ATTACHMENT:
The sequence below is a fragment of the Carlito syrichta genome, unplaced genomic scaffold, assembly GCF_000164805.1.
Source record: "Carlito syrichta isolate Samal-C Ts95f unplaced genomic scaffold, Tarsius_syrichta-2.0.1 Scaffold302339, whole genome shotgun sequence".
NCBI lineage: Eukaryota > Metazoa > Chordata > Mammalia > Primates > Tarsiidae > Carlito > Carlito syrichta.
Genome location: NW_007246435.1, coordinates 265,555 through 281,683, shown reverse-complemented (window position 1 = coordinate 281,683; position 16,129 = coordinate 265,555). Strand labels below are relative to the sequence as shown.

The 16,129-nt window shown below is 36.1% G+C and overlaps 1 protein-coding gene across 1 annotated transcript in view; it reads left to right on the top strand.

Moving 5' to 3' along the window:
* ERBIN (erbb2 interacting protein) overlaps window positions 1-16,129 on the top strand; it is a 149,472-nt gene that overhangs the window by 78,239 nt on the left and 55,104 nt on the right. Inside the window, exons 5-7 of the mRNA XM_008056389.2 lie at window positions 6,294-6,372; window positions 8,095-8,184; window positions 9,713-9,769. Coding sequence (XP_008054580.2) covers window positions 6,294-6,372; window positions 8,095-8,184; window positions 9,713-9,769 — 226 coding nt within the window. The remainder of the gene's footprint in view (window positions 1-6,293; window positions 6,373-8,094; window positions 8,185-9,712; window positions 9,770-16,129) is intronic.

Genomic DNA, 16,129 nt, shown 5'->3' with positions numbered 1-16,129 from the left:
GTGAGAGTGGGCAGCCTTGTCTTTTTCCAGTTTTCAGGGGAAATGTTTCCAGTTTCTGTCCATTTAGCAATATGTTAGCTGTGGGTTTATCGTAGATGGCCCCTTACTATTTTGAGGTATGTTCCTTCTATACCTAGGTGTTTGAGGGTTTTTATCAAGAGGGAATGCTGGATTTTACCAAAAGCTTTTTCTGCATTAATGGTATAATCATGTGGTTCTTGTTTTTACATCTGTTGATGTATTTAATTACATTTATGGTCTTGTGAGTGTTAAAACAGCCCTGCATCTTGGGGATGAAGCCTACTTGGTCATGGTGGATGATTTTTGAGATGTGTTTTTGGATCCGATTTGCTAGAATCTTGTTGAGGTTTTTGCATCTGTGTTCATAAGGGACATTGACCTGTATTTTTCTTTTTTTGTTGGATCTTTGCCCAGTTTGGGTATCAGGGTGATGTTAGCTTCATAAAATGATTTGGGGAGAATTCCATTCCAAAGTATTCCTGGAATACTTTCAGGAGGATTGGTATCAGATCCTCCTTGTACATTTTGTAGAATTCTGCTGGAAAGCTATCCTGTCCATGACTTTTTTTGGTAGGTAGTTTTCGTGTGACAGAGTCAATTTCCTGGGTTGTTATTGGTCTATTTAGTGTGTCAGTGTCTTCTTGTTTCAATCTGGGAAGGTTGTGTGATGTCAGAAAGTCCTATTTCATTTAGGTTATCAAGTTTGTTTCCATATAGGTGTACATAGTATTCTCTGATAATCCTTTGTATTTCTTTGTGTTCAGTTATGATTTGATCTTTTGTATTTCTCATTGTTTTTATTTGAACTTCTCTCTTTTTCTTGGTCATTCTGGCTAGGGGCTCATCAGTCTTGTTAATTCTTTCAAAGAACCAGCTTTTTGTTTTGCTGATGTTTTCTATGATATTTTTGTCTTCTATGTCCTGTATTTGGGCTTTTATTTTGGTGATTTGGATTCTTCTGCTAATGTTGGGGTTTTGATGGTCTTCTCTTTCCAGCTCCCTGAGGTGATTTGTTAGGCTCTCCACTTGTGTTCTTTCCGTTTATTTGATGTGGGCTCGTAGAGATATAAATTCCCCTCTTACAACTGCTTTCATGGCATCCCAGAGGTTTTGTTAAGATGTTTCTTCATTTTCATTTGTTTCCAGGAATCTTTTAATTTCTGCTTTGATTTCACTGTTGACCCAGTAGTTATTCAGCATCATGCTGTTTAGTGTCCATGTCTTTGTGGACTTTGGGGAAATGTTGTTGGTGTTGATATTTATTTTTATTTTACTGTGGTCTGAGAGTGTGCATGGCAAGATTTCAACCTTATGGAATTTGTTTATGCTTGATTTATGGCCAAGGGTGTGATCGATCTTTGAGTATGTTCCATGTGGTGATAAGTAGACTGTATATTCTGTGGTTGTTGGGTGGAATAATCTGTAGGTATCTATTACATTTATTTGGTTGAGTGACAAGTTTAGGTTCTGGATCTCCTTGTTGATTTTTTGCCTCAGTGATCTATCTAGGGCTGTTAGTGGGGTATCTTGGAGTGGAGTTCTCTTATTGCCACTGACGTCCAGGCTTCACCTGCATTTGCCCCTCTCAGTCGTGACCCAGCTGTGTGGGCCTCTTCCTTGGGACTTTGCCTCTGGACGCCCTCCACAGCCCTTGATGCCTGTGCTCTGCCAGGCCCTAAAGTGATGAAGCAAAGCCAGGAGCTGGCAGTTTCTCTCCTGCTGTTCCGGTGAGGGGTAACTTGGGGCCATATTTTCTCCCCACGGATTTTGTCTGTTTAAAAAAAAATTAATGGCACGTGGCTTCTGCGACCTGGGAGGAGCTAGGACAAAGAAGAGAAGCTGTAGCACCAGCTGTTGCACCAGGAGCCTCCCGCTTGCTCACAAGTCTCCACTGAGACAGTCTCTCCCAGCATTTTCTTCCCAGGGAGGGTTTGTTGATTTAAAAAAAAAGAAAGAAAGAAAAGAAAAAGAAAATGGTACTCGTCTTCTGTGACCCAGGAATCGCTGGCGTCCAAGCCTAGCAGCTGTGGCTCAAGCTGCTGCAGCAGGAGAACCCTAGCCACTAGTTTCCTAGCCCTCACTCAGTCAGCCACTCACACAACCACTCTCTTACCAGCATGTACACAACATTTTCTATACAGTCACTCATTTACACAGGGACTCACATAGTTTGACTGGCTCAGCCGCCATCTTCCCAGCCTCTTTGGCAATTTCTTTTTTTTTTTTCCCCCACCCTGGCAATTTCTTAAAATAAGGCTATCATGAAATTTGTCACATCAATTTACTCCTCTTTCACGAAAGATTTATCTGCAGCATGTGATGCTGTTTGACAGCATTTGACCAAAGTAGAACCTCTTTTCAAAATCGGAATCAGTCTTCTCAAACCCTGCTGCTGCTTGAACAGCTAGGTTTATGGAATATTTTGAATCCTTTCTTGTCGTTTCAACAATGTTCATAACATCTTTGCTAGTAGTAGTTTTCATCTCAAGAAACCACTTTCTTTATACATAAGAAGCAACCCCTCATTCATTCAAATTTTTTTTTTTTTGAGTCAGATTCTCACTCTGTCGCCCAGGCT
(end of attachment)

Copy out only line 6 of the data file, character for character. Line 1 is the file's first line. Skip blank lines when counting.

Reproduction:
Moving 5' to 3' along the window: